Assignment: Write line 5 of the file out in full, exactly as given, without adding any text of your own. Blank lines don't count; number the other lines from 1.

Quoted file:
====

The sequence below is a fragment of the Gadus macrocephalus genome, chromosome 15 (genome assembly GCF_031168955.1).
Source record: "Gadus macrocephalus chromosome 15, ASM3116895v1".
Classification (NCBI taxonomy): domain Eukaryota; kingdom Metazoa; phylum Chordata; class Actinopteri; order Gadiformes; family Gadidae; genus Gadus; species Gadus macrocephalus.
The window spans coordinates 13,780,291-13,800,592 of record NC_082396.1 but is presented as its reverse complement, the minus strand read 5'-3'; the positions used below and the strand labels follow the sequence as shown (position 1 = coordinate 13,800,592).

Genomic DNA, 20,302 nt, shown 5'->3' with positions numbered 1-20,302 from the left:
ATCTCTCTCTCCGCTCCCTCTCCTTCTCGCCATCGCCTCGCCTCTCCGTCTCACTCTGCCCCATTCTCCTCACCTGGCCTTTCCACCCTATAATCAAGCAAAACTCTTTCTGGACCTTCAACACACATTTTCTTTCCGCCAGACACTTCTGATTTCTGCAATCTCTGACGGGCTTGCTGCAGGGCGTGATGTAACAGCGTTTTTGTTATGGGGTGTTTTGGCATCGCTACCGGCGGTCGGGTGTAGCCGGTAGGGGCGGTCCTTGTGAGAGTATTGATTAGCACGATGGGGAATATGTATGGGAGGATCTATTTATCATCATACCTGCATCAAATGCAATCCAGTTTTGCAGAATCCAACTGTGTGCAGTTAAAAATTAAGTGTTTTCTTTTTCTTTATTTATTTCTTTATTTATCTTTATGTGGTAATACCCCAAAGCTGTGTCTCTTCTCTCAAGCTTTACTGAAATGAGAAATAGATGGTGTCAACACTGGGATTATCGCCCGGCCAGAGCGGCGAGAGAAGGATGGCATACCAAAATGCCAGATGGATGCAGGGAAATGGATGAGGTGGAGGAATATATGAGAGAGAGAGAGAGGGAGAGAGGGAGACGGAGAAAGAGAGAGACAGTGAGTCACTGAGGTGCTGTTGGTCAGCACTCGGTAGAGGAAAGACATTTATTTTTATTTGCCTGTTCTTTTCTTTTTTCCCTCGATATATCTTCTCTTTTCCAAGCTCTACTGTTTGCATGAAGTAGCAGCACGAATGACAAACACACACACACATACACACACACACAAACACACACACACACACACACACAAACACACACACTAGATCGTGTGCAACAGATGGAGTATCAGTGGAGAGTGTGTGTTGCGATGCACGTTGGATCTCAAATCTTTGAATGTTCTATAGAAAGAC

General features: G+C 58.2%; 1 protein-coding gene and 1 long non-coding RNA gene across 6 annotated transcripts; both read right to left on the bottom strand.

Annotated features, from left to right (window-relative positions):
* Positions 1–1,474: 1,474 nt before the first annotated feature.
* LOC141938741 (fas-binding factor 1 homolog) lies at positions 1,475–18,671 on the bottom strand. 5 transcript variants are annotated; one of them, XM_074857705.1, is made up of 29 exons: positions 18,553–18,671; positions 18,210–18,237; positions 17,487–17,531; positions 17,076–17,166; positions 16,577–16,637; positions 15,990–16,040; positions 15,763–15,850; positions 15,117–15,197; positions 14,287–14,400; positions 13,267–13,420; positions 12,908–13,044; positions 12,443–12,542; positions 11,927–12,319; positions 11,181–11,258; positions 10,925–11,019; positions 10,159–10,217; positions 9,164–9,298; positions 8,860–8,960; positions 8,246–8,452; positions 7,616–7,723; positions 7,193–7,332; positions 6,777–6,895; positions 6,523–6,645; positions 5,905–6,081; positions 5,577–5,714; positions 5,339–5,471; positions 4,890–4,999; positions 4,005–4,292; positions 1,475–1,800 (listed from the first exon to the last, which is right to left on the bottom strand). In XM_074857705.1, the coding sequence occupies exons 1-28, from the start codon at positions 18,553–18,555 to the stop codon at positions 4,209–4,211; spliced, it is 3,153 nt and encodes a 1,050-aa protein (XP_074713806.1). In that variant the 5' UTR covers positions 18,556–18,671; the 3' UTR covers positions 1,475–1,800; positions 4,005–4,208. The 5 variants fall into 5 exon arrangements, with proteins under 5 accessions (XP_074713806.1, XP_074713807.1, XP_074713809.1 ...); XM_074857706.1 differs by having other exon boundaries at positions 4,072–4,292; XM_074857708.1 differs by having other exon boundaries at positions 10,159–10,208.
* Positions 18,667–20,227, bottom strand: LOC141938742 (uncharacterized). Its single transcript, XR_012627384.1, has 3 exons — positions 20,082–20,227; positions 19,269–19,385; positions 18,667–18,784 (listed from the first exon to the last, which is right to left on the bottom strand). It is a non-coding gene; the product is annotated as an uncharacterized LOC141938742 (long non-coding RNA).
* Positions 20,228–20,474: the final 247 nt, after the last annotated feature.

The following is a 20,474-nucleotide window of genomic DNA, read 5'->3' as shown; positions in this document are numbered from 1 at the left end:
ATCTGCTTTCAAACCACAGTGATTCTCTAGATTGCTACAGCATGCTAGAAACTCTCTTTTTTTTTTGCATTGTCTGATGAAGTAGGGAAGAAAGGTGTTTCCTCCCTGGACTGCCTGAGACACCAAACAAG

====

Genomic DNA, 20,302 nt, shown 5'->3' with positions numbered 1-20,302 from the left: